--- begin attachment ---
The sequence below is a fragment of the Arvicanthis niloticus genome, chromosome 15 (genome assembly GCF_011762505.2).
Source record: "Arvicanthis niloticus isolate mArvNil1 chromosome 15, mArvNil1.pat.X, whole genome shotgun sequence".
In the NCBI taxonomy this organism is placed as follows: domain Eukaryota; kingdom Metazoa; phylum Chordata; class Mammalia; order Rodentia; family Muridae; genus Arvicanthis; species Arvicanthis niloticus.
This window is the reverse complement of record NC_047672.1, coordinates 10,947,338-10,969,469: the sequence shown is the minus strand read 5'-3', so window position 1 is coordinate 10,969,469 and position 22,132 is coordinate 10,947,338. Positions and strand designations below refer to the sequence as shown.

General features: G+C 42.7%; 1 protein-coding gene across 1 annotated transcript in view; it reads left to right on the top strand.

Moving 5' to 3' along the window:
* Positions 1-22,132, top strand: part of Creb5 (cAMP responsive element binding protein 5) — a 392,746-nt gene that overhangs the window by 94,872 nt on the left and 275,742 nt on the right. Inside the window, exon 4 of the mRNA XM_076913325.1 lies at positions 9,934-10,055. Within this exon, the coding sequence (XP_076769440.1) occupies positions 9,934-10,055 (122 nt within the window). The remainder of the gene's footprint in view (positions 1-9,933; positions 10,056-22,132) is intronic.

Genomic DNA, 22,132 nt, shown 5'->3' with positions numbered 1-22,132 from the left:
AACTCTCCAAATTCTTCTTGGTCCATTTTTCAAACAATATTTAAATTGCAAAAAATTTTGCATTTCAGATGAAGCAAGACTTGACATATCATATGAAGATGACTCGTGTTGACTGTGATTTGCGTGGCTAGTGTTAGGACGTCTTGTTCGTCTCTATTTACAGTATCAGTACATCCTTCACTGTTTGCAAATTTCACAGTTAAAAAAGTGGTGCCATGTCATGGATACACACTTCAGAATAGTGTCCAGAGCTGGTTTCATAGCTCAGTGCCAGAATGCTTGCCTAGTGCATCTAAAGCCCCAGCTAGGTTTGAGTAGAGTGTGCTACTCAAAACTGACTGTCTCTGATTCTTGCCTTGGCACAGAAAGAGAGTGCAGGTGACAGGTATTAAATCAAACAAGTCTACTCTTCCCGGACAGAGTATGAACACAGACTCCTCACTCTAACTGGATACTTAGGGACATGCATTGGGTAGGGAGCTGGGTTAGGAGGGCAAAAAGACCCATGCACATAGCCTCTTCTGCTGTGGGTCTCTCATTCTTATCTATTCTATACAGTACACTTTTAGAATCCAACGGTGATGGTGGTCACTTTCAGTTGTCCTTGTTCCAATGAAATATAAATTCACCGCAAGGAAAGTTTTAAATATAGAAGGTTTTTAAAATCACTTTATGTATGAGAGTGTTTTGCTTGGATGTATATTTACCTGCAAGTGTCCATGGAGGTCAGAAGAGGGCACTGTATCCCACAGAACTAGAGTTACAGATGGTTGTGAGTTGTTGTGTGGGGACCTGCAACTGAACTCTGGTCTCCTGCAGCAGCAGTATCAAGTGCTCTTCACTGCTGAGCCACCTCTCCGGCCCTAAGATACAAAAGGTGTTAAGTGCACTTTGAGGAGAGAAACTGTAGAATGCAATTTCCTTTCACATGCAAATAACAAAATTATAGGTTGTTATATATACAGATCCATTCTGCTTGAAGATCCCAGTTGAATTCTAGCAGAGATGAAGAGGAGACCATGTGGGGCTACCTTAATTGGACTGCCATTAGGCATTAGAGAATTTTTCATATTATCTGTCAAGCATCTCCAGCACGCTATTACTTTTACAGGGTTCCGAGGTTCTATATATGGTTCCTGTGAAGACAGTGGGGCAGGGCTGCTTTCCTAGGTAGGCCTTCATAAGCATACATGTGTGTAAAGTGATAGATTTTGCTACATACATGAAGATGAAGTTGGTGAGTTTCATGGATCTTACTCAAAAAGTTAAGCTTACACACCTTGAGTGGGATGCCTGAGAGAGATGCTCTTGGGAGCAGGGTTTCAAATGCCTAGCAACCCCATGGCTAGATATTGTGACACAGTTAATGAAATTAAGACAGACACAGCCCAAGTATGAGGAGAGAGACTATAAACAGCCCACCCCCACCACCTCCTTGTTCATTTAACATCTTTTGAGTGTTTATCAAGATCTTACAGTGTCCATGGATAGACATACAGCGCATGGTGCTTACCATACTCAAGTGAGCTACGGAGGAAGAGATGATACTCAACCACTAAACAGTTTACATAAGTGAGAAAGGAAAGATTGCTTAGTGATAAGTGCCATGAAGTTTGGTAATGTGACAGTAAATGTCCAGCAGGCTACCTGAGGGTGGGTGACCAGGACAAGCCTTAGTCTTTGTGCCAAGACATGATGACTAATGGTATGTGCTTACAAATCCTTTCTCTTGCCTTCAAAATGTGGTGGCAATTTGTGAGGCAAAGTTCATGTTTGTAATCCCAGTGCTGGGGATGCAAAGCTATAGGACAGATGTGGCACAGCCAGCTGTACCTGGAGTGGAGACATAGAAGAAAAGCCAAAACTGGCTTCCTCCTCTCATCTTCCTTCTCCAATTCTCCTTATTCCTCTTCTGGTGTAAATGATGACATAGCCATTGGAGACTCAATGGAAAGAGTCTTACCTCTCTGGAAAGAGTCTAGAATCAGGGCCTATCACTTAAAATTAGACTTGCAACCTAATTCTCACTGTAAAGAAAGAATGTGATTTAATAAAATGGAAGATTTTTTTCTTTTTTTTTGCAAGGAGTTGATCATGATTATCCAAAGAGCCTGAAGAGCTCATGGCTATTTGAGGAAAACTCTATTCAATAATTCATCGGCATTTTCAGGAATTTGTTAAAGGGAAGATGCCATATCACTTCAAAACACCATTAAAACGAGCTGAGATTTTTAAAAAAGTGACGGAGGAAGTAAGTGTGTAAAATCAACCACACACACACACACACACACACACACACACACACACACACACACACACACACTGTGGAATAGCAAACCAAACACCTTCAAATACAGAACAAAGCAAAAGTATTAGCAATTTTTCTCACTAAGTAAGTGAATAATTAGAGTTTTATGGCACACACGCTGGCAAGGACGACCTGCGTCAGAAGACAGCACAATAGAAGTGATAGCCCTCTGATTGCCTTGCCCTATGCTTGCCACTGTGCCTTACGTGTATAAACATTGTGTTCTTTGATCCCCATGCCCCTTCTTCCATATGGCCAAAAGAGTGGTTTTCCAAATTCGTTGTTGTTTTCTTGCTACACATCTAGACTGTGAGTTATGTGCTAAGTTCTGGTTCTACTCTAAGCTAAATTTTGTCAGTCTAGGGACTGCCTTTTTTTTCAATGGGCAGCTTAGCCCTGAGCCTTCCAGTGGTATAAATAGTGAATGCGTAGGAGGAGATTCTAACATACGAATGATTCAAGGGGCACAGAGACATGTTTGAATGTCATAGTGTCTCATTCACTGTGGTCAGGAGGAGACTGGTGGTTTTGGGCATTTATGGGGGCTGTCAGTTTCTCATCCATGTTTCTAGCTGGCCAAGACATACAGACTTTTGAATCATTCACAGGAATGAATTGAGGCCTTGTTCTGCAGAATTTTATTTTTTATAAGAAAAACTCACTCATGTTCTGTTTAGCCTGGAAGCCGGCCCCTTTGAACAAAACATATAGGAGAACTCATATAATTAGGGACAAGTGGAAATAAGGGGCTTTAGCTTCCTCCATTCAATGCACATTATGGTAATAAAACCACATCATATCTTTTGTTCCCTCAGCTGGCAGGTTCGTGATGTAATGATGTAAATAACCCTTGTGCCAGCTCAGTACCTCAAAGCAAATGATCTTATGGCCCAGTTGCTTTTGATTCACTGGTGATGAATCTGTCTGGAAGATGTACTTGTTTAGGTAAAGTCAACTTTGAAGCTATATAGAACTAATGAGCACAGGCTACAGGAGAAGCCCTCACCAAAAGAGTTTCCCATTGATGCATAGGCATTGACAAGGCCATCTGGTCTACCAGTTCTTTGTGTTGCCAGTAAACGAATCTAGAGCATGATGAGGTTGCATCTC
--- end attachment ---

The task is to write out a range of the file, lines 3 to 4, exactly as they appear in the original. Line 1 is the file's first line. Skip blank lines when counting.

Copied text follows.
In the NCBI taxonomy this organism is placed as follows: domain Eukaryota; kingdom Metazoa; phylum Chordata; class Mammalia; order Rodentia; family Muridae; genus Arvicanthis; species Arvicanthis niloticus.
This window is the reverse complement of record NC_047672.1, coordinates 10,947,338-10,969,469: the sequence shown is the minus strand read 5'-3', so window position 1 is coordinate 10,969,469 and position 22,132 is coordinate 10,947,338. Positions and strand designations below refer to the sequence as shown.